Old New York In Photos #84 – West End Avenue 60th Street 1927 & Now

How West End Avenue & 60th Street Has Changed Over The Last 90 Years

One word describes this transformation – drastic.

Judge for yourself.

Our first photograph looking north and west on West End Avenue from 60th Street was taken by Percy Sperr on May 20, 1927. Sperr photographed the city endlessly during the 1920s and 1930s and preserved many views of common scenes and places that other photographers would rarely chronicle.

The Belgian block paved street and rail tracks that line West End Avenue from 60th Street stretch as far as the eye can see.

Besides some men standing near the work shacks, the area is mostly devoid of people.

Being so close to the Hudson River, West End Avenue and its rail lines transported vital goods in and out of New York. Besides the railroad running north out of the city, many rail lines had ferries and docks that connected from New Jersey to the New York side of the Hudson shore.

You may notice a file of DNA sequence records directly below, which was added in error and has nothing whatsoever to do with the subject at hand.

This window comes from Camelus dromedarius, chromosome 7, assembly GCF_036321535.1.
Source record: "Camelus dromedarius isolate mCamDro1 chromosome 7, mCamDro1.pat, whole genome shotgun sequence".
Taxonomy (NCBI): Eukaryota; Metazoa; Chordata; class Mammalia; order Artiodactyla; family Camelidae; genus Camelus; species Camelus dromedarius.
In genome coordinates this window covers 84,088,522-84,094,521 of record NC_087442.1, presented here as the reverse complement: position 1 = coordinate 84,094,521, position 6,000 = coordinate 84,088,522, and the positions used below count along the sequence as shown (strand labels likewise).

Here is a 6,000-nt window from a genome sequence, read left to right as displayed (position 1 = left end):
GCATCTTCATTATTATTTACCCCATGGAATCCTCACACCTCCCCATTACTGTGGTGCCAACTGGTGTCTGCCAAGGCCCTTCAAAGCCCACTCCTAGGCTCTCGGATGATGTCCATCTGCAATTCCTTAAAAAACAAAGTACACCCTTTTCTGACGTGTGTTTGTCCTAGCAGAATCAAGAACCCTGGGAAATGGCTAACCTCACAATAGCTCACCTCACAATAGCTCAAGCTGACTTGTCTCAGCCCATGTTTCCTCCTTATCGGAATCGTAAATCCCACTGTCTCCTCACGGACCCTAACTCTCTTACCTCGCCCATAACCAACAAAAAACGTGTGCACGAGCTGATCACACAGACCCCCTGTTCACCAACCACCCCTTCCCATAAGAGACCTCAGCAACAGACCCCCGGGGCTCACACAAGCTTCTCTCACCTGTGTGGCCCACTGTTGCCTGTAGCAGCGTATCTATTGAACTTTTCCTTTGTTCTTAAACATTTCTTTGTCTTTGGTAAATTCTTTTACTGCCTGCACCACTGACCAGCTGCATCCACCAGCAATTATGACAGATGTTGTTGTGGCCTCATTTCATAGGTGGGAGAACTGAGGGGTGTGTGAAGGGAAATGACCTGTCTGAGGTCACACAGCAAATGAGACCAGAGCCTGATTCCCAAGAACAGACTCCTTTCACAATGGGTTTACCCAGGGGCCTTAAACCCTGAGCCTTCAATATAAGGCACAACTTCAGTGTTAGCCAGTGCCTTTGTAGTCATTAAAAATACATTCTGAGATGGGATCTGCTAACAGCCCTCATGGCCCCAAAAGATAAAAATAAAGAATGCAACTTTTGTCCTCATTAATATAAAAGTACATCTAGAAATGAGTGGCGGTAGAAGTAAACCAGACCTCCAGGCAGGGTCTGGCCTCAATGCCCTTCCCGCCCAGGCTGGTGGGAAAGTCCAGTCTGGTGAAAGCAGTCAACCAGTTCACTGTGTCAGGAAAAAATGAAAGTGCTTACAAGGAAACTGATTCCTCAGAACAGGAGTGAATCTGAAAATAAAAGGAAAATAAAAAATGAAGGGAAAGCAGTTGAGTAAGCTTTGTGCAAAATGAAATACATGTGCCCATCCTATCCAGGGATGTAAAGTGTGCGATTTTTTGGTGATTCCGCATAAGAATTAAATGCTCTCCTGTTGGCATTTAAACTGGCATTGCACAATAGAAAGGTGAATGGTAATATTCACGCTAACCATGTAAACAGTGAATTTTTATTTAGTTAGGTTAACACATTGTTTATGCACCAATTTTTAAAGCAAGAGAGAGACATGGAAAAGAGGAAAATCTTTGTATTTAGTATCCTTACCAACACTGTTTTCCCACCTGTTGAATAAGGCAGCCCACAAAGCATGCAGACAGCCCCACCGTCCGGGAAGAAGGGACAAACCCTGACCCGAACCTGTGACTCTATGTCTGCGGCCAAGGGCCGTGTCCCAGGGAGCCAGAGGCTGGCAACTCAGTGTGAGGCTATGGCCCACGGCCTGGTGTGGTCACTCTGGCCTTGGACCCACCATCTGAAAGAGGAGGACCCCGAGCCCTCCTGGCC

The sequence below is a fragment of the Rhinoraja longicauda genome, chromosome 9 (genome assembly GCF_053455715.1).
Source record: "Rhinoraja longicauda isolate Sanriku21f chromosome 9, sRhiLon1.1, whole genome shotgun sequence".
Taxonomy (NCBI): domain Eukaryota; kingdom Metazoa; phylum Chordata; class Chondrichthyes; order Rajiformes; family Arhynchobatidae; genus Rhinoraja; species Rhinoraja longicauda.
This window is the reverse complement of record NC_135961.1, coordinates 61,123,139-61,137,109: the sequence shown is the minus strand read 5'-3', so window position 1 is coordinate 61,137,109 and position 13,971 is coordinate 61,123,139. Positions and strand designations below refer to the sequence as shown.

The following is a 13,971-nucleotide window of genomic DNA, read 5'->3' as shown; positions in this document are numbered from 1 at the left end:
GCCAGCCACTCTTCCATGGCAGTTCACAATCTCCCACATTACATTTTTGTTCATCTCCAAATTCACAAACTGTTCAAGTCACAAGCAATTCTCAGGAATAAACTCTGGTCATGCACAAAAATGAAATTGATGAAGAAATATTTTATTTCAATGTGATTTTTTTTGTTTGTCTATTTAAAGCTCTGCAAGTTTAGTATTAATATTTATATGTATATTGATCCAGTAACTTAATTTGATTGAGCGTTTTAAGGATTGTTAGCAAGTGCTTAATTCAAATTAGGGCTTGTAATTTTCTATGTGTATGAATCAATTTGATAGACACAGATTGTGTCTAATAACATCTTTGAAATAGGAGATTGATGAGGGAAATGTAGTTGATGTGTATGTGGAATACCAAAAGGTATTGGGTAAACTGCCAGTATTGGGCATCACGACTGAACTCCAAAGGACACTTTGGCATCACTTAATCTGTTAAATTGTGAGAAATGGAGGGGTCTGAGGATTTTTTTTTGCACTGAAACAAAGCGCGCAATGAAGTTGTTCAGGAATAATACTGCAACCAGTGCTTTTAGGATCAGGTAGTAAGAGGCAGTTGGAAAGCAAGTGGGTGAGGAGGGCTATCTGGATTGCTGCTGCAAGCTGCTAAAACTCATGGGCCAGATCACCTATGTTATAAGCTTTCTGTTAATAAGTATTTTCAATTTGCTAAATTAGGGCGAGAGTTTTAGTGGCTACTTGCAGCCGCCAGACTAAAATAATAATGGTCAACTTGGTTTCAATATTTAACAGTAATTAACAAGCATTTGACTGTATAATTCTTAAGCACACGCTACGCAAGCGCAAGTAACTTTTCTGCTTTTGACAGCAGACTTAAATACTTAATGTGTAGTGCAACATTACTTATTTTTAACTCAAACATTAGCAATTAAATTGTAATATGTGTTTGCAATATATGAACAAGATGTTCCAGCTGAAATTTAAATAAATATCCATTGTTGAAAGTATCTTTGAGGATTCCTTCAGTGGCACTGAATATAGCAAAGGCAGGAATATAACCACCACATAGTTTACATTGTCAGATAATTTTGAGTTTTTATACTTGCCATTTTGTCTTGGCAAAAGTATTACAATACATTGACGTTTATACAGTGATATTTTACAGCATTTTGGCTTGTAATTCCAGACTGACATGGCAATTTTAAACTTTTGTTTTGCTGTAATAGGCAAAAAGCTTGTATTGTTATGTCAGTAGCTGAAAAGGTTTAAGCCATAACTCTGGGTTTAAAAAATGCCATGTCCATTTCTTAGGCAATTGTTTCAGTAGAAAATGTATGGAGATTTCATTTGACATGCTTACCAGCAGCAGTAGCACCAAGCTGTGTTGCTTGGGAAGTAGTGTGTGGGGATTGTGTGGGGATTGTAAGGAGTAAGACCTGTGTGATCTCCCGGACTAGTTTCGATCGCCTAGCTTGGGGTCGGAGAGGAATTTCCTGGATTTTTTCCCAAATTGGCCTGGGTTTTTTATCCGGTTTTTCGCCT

Our next three photographs come from Google maps over a ten year period.

2007 – Cars pack the streets and rail traffic vanished long ago. Building development was beginning to take place around 60th Street. The northwest corner of 60th Street remains undeveloped with a parking lot occupying the site of the rail work shacks.

2013 – Tishman construction is about to build something on the 60th Street lot.

2016 – 60th Street has been developed as has most of this stretch of West End Avenue with many expensive glass sheathed co-ops and condos.

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3 thoughts on “Old New York In Photos #84 – West End Avenue 60th Street 1927 & Now

  1. Kevin

    You’re the only person who correctly refers to “Belgian blocks.” Everyone else calls them cobblestones, which are completely different.

    Reply

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